There’s talking about the art, and then there’s talking about talking about the art. Richard Avedon and Andy Warhol are both at the level where discourse engaging their work has moved well beyond text into the depths of the meta-text. With both primary sources eight feet under for more than a decade, the interest in their work and the discussion of this interest have not abated in the least. In some ways, it’s surprising that only now do we have a side by side examination of their work, courtesy of Larry Gagosian’s London exhibition.
Owner and director of 15 international galleries, Gagosian is considered by many as the most powerful person in the world of high-end art dealing. He was in on the ground floor when both artists left advertising and fashion media to do their own thing. Avedon’s own thing launched a bit sooner than Warhol’s, but these two artists have been on the same page — sometimes literally — orbiting each other for at least 50 years. They are two of the brightest stars in the Gagosian galaxy, and the gallery smartly enlisted just two people capable of talking about them: Ara Merjian, art history professor at NYU who studies Italians by way of Nietzsche and Berkeley, and Michael Bracewell, British novelist and cultural commentator whose fans include Greil Marcus.
A lot of the published material on Avedon and Warhol suffers from a kind of supersaturation. Gorgeous coffee table books abound, but then either there are too many essays trying far too hard to say something new, or there are tiny captions that do very little justice to the context or significance of the work. The essays in Avedon / Warhol, however, offer a welcome relief in ways almost too numerous to count. For starters, Bracewell and Merjian are highly qualified for reasons other than their previous work on either of these artists. They have broader interests that can be brought to bear on the subject of these two artists, as opposed to so-called experts who have been trapped too long in the bubble of a singular subject to say anything fresh.
In addition to the breadth of their knowledge base, Bracewell and Merjian also achieve sound critical distance. There’s a tendency in these big picture books to lean heavily upon snippet quotations or less than scholarly reminisces from former superstars, people who sat for portraits, hangers on from the Factory, and so forth. Comparatively, these two essays have only a love of the art to provide critical impetus, nothing personal is at stake in the legacy angle of the art’s production or historical context. Perhaps most importantly, these two essays have not been reprinted from elsewhere; they consider the gallery show in isolation and with specific attention to its unique merits.
Best of all, both essays treat the book not as a book, but as a gallery. It’s so unbelievably rare for a book sprung from a gallery show to actually include essays that examine the construction of the show and not simply the scholarly potential of the artworks themselves. Though neither essay directly discusses the layout of the show’s different rooms, both essays are constructed in a manner that succeeds in performing a gallery walk. Bracewell and Merjian each employ a prose that is loose, lost in the labyrinth of detailed description, awash in the spontaneity of quotation, freely associative amongst a wide swath of popular touchstones and cultural marginalia, their enjoyment in the journey of connection and distinction fully evident in the disjointedness of their reflections, which hang casually together as only the best lived conversations during gallery walks can do.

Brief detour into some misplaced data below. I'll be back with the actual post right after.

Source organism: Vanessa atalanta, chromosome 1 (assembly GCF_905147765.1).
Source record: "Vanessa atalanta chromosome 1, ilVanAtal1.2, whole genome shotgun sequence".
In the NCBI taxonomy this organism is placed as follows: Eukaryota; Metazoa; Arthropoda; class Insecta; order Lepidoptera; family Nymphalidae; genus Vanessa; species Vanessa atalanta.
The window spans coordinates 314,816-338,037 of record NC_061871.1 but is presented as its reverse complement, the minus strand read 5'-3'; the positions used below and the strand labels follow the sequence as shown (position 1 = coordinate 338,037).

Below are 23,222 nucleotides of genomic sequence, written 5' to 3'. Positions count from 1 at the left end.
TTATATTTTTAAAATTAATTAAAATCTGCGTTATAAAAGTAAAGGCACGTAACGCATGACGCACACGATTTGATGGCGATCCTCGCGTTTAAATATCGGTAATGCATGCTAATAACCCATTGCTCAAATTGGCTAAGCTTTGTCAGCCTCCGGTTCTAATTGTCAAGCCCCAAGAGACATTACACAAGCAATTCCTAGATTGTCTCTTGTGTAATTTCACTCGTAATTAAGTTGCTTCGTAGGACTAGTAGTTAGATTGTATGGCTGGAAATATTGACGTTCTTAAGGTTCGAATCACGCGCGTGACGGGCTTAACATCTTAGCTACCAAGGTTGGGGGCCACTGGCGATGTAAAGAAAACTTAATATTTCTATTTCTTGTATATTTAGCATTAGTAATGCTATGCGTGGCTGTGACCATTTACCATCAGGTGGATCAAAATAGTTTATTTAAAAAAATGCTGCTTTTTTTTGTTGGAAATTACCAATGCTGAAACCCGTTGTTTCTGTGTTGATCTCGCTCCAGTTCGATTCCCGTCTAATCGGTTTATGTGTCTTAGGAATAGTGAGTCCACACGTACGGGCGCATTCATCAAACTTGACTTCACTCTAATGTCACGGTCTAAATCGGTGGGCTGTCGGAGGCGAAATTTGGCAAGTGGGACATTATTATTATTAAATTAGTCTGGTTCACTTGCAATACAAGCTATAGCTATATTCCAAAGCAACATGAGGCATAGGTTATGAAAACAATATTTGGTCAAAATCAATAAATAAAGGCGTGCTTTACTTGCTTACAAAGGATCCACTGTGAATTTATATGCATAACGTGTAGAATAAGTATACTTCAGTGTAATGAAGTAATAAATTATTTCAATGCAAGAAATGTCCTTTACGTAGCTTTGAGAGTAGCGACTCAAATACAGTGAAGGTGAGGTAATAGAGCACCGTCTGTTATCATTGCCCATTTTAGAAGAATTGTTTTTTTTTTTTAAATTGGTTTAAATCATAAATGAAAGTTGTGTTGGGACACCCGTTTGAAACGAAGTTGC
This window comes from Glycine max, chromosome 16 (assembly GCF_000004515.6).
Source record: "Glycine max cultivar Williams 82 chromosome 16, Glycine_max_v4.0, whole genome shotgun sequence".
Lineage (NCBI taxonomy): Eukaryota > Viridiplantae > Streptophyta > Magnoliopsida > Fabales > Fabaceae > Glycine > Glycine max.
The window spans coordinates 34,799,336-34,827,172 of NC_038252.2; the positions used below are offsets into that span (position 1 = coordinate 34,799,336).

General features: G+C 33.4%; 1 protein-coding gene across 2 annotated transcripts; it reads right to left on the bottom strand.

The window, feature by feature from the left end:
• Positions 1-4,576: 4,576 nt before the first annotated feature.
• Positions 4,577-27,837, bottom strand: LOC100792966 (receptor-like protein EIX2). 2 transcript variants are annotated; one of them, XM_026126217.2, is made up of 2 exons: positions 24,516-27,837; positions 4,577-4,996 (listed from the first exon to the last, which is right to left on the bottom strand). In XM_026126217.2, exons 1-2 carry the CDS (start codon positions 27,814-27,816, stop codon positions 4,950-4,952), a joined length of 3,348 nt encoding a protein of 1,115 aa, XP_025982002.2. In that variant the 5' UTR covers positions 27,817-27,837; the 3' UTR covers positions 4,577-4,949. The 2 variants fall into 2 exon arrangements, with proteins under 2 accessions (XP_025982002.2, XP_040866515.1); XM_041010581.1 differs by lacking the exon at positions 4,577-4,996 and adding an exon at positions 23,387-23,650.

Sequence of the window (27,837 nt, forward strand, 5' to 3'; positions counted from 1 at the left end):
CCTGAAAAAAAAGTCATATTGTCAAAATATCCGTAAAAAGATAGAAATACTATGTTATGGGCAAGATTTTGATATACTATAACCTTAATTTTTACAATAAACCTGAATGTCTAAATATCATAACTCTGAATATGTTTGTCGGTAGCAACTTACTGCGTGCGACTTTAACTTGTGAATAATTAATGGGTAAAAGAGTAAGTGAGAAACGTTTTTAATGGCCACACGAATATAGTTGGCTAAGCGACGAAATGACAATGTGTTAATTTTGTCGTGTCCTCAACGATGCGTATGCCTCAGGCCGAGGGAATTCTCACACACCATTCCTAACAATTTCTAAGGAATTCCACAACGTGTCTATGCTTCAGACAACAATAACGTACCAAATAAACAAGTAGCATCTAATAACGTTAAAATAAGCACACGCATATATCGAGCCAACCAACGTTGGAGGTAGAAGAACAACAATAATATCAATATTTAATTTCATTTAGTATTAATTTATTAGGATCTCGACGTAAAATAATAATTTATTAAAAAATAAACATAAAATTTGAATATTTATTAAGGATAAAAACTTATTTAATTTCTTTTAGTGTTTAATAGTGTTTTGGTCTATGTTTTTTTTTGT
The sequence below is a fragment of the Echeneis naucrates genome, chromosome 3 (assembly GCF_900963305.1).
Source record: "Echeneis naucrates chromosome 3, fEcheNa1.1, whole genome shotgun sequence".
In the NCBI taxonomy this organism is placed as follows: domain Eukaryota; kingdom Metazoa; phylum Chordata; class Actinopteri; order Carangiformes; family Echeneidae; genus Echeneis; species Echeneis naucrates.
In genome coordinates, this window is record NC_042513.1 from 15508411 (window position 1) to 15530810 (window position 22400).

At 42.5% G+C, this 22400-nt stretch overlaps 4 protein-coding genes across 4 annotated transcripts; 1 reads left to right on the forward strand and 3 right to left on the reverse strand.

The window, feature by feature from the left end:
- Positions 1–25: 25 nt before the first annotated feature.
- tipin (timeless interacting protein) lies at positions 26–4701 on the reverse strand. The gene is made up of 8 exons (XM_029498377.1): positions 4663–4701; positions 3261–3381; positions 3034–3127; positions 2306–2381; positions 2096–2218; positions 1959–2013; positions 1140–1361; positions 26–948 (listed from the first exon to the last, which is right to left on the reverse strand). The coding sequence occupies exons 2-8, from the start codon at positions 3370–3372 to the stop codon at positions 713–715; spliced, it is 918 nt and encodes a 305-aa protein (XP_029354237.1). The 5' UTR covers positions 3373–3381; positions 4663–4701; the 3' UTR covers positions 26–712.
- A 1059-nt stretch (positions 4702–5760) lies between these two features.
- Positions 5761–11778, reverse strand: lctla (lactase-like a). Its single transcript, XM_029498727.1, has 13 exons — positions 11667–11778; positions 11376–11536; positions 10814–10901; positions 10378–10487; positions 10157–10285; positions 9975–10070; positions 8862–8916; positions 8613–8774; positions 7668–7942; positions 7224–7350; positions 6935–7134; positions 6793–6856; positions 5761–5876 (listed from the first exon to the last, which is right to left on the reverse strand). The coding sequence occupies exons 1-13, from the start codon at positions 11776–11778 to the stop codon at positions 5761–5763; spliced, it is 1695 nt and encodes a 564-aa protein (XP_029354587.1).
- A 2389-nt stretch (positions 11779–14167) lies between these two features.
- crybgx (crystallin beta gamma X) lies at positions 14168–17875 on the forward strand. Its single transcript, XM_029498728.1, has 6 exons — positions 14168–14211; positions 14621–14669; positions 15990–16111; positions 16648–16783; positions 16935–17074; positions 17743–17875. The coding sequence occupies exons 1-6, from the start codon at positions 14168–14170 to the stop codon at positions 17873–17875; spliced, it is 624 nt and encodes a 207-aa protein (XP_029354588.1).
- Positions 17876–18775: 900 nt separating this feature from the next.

Avedon and Warhol have innumerable overlaps: obsession with celebrity, emphasis on portraiture, flattened images, materialism and commercialism, the function of pop. They have just as many areas of divergence: expression versus emptiness, politicization versus sanctification, staging and mixed media, the function of color. Warhol is perhaps somewhat more frequently discussed alongside Robert Mapplethorpe; even I myself recently took a look at that juxtapositioning. Gagosian’s exhibit, however, is arranged to make a crystal clear case for the better mash-up of Warhol with Avedon.
There’s one photograph that I love above all others: “Andy Warhol by Richard Avedon; August 20, 1969”. Bracewell and Merjian share my obsession, and I was beyond psyched to see it given such ample space for contemplation. Bracewell’s essays treats a variety of themes where the two artists criss-cross, ending on this one mighty collaboration. “Collaboration” is possibly the wrong word. Warhol faced an assassination attempt 14 months before this photo; by most accounts, he was briefly dead.
Avedon’s photo of Warhol’s naked torso — bullet hole still evident, severe scarification in full bloom, support bandages tightly bound — framed by Warhol’s trademark black shirting and leather jacket in stark black and white, is a testament to the trust and affection and worry shared between these two artists. Merjian picks up right where Bracewell leaves off, examining the historical and aesthetic significance of this one photograph, from its canonization of Warhol to the infinite layers of delicate art world baggage implicit in its echo.
Avedon and Warhol represent some of the previous century’s best American art. Watching their separate timelines twist and turn over each other at the back of the book, color-coded in red and blue, is a real treat. The timeline ends up feeling like a capsule landscape of the many travails and consternations of Pop Art. Gagosian certainly has a clear-eyed bird’s eye view on perhaps the most self-evident yet severely complicated relationship in modern art history. How wonderful to document Avedon / Warhol in a manner that does justice to the London exhibit, for the sake of posterity as well as those of us who couldn’t get to London to see it ourselves. The experience of it on these pages is quite full.